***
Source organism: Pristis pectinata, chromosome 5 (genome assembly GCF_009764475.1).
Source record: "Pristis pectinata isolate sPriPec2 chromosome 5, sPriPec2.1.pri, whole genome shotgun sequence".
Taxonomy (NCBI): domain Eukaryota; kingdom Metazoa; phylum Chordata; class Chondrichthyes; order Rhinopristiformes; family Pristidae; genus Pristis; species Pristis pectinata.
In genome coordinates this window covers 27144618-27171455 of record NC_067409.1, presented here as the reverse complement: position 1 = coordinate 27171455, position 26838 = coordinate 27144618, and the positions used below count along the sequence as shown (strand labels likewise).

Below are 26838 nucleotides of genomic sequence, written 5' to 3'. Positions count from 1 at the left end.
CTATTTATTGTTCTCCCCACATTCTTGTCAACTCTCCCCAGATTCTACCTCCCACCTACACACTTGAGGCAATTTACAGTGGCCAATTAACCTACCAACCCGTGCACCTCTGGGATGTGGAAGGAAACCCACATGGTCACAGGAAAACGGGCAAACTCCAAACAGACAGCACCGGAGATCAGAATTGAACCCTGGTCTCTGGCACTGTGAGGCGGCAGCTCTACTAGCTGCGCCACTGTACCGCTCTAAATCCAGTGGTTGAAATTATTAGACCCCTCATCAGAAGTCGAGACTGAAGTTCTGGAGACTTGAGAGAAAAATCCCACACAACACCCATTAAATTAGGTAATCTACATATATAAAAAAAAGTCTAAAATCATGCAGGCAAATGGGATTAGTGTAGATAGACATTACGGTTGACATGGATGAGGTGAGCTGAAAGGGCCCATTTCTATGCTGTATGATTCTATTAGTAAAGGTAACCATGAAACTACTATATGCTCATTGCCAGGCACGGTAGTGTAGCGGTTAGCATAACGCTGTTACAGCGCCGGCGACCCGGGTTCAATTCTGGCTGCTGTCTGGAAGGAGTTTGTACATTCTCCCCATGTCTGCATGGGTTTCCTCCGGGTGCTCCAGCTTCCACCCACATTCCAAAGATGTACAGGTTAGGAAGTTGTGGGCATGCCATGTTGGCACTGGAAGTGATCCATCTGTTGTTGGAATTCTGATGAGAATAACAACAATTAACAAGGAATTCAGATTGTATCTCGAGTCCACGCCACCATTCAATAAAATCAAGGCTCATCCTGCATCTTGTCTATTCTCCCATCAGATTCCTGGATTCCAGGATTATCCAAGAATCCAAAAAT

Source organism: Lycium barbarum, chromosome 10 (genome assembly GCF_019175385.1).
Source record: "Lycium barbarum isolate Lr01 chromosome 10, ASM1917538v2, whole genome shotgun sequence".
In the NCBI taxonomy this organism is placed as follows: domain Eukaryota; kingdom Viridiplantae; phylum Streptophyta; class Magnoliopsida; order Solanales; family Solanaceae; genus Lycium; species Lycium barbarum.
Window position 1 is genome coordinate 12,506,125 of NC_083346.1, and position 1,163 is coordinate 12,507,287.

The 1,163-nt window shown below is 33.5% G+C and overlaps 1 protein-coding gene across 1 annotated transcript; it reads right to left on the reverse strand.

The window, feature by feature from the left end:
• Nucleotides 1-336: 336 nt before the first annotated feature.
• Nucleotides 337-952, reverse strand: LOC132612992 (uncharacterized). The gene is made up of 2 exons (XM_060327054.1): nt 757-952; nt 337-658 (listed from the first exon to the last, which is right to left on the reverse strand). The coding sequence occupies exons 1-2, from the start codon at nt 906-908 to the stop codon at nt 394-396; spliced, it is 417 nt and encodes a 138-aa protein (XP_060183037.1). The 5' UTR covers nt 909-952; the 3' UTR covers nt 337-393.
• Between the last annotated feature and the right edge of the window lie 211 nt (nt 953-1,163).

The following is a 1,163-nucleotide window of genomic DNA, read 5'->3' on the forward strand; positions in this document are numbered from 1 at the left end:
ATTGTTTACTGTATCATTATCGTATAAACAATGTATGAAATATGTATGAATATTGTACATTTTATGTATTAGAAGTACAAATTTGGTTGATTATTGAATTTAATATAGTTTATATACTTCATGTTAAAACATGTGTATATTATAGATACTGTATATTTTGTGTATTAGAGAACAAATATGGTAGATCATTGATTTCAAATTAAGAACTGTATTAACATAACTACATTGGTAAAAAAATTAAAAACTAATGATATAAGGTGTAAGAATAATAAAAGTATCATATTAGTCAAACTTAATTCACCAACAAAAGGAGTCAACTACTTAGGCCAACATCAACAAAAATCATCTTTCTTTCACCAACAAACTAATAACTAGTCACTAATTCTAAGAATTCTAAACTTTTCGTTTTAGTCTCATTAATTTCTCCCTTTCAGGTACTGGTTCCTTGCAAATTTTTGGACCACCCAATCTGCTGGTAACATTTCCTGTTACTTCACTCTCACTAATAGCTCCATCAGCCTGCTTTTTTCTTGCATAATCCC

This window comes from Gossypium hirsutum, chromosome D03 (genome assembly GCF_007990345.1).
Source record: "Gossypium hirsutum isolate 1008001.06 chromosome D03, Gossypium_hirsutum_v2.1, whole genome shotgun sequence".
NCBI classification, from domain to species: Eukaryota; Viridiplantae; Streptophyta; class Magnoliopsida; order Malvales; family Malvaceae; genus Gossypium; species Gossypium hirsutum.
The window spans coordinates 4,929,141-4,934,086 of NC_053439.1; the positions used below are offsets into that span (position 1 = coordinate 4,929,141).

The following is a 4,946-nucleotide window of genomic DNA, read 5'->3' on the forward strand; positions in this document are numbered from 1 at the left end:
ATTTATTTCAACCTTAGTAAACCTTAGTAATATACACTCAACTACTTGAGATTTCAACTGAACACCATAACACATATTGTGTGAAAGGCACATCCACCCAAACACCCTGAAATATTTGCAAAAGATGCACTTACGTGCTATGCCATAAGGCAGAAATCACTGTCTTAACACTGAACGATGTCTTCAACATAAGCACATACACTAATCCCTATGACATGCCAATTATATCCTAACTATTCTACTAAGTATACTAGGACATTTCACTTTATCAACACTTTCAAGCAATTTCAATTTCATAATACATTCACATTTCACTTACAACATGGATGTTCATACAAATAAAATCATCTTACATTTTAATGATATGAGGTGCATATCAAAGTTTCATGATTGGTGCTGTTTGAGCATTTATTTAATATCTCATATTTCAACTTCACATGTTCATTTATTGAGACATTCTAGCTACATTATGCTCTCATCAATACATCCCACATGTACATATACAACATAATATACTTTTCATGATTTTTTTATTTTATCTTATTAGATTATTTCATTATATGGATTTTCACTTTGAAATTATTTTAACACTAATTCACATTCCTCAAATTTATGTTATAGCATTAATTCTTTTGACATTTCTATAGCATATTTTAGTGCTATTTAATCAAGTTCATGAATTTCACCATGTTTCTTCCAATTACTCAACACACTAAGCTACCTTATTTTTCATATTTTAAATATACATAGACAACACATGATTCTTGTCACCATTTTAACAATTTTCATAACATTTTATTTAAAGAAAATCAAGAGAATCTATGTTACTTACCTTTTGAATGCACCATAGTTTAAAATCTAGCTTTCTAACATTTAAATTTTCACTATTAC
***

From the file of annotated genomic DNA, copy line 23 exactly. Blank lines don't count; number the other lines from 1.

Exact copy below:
ATTTATTTCAACCTTAGTAAACCTTAGTAATATACACTCAACTACTTGAGATTTCAACTGAACACCATAACACATATTGTGTGAAAGGCACATCCACCCAAACACCCTGAAATATTTGCAAAAGATGCACTTACGTGCTATGCCATAAGGCAGAAATCACTGTCTTAACACTGAACGATGTCTTCAACATAAGCACATACACTAATCCCTATGACATGCCAATTATATCCTAACTATTCTACTAAGTATACTAGGACATTTCACTTTATCAACACTTTCAAGCAATTTCAATTTCATAATACATTCACATTTCACTTACAACATGGATGTTCATACAAATAAAATCATCTTACATTTTAATGATATGAGGTGCATATCAAAGTTTCATGATTGGTGCTGTTTGAGCATTTATTTAATATCTCATATTTCAACTTCACATGTTCATTTATTGAGACATTCTAGCTACATTATGCTCTCATCAATACATCCCACATGTACATATACAACATAATATACTTTTCATGATTTTTTTATTTTATCTTATTAGATTATTTCATTATATGGATTTTCACTTTGAAATTATTTTAACACTAATTCACATTCCTCAAATTTATGTTATAGCATTAATTCTTTTGACATTTCTATAGCATATTTTAGTGCTATTTAATCAAGTTCATGAATTTCACCATGTTTCTTCCAATTACTCAACACACTAAGCTACCTTATTTTTCATATTTTAAATATACATAGACAACACATGATTCTTGTCACCATTTTAACAATTTTCATAACATTTTATTTAAAGAAAATCAAGAGAATCTATGTTACTTACCTTTTGAATGCACCATAGTTTAAAATCTAGCTTTCTAACATTTAAATTTTCACTATTAC